Festival of Remembrance organized at Saint-Pierre school


The annual YORK Festival of Remembrance took place today at a new venue, but – as always – its aim was to remember those who made the ultimate sacrifice for the freedoms we enjoy today.

The festival, which has raised hundreds of thousands of pounds over the years for the Royal British Legion’s Poppy Appeal, was held at St Peter’s School in Clifton, whose members of the Combined Cadet Force have played a role in the event.

The event, which included Abide With Me, Jerusalem, Rule Britannia, The Last Post, an Act of Remembrance and Reveille, took place for many years at York Barbican but took place last year at the Methodist Church Central St Saviourgate.

Festival producer Sandie Dunleavy said he moves to different venues each year to allow new audiences to join him, and she was delighted he was being welcomed by the school this year.

She said the festival had two major themes this year – “Farewell to our longest serving Commander-in-Chief” and the 40th anniversary of the Falklands conflict.

“The Queen has led the nation and the Commonwealth in honoring both service and sacrifice at the annual Royal British Legion Festival of Remembrance in London and, as head of the armed forces, her consistent participation in national service of the remembrance at the cenotaph offered many thousands of those still in uniform and veterans are extremely proud to see her lay the first wreath,” she said.

“His 70 years of dedication will be his legacy to every RBL member, forever.”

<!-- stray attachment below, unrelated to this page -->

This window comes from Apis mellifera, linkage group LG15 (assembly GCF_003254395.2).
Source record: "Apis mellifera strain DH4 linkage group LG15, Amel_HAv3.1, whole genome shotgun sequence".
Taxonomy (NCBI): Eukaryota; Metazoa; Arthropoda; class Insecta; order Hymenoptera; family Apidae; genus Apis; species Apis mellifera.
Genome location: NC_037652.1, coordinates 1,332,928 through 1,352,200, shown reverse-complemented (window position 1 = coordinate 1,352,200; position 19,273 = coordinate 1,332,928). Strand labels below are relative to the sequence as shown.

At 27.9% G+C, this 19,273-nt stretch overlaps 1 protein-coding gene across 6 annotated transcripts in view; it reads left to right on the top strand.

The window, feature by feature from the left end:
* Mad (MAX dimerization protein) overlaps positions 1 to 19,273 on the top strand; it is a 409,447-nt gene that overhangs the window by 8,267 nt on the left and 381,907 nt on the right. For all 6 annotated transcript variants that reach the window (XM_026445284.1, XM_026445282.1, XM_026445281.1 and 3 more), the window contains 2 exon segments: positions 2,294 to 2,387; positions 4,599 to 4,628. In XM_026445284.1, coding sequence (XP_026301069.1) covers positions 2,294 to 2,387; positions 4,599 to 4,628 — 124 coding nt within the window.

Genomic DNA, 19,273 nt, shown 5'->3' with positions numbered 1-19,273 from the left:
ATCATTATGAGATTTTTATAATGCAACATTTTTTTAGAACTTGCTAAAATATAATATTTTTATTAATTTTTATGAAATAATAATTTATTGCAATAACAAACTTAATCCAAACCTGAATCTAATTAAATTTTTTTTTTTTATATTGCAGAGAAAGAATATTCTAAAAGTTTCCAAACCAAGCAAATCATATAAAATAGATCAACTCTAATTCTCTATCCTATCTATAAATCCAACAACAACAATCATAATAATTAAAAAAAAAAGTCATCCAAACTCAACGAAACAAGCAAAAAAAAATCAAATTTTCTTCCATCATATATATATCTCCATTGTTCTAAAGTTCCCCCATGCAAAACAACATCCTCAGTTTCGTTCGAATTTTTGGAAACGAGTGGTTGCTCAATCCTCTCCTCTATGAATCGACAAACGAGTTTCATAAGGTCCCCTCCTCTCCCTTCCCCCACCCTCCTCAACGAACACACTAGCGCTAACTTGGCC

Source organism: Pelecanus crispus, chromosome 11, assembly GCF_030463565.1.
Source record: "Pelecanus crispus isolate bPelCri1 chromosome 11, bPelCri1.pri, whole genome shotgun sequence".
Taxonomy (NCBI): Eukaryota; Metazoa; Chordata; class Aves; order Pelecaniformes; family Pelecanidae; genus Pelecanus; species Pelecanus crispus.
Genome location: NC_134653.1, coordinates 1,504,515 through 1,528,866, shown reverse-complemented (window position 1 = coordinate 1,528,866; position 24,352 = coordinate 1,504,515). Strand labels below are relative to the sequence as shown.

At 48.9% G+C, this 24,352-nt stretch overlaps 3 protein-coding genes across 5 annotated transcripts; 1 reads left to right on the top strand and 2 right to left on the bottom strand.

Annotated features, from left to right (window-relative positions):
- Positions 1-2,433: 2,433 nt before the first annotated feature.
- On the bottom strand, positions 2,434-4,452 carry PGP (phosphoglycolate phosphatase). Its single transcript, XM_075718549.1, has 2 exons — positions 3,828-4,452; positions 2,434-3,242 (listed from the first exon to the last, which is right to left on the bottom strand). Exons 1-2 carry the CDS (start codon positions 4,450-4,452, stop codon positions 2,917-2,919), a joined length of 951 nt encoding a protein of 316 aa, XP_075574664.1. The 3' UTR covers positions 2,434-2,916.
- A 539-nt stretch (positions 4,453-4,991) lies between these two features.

Sandie, a former BBC journalist who has been the festival’s producer since 2013, said performers on Sunday included the Community Chorus of Haxby & Wigginton, which was set up by its manager Diane Beal as a social singing group and performed for the first time at a remembrance festival. at York Barbican.

Another performer was soloist Jessa Liversidge, a Scottish singer based in Easingwold, whose “pure, heartfelt voice and characterful storytelling are her trademark”.

She said another performer, folk singer-songwriter Stan Graham, had been a professional soldier for 36 years, after rising to the rank of lieutenant colonel, but his musical journey began at the Black Swan Folk Club. in York, and he had collected an ever- increasing number of international songwriting awards.

She said the York Railway Institute Band was established in 1883 and was York’s oldest and most successful marching band, while Dr David Lancaster, the director of music, was an associate professor of composition at the University York St John, and his music was performed at concerts and festivals by some of the world’s leading new music performers.


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